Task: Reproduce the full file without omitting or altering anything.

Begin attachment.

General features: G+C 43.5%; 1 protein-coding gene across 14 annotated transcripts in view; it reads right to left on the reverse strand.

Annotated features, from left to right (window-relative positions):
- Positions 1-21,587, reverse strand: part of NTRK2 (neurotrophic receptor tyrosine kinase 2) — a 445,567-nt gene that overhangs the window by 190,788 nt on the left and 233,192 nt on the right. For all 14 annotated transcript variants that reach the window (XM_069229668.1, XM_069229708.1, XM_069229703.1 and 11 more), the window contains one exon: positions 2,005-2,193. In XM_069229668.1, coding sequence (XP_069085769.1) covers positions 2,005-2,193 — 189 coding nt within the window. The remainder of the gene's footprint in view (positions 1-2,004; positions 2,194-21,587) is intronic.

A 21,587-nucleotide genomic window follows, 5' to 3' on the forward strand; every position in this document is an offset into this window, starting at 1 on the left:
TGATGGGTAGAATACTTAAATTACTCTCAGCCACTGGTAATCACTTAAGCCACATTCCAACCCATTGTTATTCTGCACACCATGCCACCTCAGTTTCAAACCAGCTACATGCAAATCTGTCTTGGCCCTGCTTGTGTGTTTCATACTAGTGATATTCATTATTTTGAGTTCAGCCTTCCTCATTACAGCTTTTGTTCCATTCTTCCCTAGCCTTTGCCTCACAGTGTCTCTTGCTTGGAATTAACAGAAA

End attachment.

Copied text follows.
General features: G+C 43.5%; 1 protein-coding gene across 14 annotated transcripts in view; it reads right to left on the reverse strand.

Annotated features, from left to right (window-relative positions):
- Positions 1-21,587, reverse strand: part of NTRK2 (neurotrophic receptor tyrosine kinase 2) — a 445,567-nt gene that overhangs the window by 190,788 nt on the left and 233,192 nt on the right. For all 14 annotated transcript variants that reach the window (XM_069229668.1, XM_069229708.1, XM_069229703.1 and 11 more), the window contains one exon: positions 2,005-2,193. In XM_069229668.1, coding sequence (XP_069085769.1) covers positions 2,005-2,193 — 189 coding nt within the window. The remainder of the gene's footprint in view (positions 1-2,004; positions 2,194-21,587) is intronic.

A 21,587-nucleotide genomic window follows, 5' to 3' on the forward strand; every position in this document is an offset into this window, starting at 1 on the left:
TGATGGGTAGAATACTTAAATTACTCTCAGCCACTGGTAATCACTTAAGCCACATTCCAACCCATTGTTATTCTGCACACCATGCCACCTCAGTTTCAAACCAGCTACATGCAAATCTGTCTTGGCCCTGCTTGTGTGTTTCATACTAGTGATATTCATTATTTTGAGTTCAGCCTTCCTCATTACAGCTTTTGTTCCATTCTTCCCTAGCCTTTGCCTCACAGTGTCTCTTGCTTGGAATTAACAGAAA